and offices located in Chubachu. The white one is for recyclable waste like plastics and bottles while the green one is for organic or degradable wastes such as food and vegetables.
However, senior Environment Officer, Thimphu Thromde (TT), Tamiki Nagashima, who was the brain behind the project, said that only 40% of people using the bins do so properly.
That means 60% of them still have to learn how to segregate waste.
Each pair of bins was bought from Bangkok at a price of Nu.2,700 but according to the Project support Officer of Thimphu Municipality, “only a few building owners cooperate and have started segregating the degradable and non-degradable waste”.
TT sends out two trucks everyday to collect waste from door to door. Once the waste is collected it is taken to Memelakha refill area, about 15 kms from the city.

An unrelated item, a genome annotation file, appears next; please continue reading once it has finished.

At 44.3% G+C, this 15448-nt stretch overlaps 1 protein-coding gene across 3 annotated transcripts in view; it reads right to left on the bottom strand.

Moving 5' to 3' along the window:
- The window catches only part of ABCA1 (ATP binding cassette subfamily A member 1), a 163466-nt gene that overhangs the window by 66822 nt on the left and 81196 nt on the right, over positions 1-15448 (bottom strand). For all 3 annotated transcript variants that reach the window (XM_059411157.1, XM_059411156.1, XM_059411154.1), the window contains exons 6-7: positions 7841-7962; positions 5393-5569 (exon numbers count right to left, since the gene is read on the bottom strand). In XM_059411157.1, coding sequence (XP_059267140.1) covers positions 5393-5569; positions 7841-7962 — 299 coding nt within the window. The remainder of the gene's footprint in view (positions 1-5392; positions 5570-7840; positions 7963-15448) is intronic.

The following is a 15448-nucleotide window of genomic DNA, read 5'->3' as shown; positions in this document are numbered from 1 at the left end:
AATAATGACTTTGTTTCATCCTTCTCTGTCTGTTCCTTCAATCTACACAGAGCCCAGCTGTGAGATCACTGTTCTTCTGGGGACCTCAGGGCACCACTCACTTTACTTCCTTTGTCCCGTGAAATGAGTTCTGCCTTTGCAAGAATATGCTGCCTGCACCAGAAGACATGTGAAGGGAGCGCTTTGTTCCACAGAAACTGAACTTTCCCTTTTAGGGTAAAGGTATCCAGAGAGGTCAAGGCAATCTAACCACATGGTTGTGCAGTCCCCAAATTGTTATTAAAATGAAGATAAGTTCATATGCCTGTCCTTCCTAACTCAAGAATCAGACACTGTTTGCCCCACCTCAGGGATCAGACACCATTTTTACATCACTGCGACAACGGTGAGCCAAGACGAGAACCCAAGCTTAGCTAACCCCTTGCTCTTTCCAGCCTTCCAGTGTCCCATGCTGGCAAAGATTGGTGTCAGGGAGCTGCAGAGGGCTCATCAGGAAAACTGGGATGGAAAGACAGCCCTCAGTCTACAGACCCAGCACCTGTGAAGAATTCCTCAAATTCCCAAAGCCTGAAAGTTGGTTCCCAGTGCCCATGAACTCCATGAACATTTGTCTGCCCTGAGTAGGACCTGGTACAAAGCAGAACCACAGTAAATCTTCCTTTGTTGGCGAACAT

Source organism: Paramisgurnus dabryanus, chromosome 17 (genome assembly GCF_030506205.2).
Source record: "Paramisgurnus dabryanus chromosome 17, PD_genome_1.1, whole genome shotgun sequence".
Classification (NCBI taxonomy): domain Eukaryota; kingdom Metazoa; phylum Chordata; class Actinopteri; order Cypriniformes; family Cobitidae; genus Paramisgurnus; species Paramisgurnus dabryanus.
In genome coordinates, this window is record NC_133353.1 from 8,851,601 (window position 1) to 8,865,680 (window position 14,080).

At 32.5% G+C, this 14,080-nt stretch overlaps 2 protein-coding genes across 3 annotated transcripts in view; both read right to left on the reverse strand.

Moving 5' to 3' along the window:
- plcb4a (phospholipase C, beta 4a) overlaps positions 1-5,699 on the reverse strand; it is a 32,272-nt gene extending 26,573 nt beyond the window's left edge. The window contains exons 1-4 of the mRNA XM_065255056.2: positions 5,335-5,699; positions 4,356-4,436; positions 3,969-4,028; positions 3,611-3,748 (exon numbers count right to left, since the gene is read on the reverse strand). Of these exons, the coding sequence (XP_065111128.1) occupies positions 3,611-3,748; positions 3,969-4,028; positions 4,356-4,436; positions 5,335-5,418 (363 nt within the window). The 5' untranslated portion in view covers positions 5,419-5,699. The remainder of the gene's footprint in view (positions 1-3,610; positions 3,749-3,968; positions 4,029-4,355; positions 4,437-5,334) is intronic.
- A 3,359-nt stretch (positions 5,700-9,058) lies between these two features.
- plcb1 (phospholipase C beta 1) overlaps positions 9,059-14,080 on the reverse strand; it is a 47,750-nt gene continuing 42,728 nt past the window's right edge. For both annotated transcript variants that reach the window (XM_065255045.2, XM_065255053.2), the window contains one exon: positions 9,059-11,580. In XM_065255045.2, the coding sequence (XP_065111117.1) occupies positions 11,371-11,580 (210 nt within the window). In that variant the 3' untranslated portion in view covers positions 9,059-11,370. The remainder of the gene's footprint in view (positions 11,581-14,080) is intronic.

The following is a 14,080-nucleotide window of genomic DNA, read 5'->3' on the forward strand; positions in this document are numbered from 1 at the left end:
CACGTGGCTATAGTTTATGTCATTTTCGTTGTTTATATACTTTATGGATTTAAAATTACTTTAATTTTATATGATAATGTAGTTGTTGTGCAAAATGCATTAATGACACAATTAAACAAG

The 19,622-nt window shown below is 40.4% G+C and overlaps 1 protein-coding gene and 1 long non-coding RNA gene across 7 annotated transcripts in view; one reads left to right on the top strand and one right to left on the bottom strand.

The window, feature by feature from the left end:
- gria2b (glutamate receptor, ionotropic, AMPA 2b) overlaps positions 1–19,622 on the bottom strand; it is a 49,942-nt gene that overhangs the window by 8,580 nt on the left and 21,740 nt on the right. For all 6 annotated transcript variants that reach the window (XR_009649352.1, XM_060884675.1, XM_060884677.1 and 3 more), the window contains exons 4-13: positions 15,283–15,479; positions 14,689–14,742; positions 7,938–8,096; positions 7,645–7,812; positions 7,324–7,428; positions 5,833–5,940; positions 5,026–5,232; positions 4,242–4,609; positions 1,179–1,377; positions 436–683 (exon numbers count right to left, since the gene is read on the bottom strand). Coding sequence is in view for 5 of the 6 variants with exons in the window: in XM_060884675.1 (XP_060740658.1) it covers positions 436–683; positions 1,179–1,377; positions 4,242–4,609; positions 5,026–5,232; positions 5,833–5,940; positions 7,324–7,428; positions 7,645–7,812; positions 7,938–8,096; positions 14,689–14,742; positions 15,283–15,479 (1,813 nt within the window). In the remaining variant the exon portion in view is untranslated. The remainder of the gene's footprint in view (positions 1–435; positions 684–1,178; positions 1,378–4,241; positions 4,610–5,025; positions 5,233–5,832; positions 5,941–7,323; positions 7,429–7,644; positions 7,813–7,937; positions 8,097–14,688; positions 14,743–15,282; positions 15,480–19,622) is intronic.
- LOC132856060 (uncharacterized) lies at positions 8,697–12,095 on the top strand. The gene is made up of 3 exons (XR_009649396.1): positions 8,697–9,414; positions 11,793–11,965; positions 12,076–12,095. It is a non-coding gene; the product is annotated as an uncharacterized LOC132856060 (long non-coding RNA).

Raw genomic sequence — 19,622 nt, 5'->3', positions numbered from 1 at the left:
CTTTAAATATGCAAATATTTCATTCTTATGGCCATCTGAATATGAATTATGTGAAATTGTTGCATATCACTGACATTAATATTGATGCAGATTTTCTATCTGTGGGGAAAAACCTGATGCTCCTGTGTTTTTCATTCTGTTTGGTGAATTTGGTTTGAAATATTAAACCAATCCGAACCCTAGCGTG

Even if the Thimphu residents have still a long way to go in honing up their waste dumping culture, due to the waste segregation done by a responsible few, the work load has gone down for those who are working at the dumping site.
However, a major concern that bogs the work force at Memelekha, according to Tamiki Nagashima, is the segregation of medical waste from the hospital. “We asked the hospital officials to segregate their waste,” he said, adding that used needles, dirty bandages, and waste from the labor rooms are all thrown into the same bin. Due to such mismanagement, there was an incident when a needle thrown by the hospital pierced the hands of one of his workers.
“Within a minute his hand became double the actual size,” he said.
TT has now handed over the responsibility of collecting segregated waste from Chubachu to a private waste segregation and recycling unit, ReCITI (Re Civic Time), located at Olakha. Meanwhile, the Senior Environment Officer says, the corporation is now planning to distribute the bins along Norzin lam, the lower market and the housing area at Changjiji.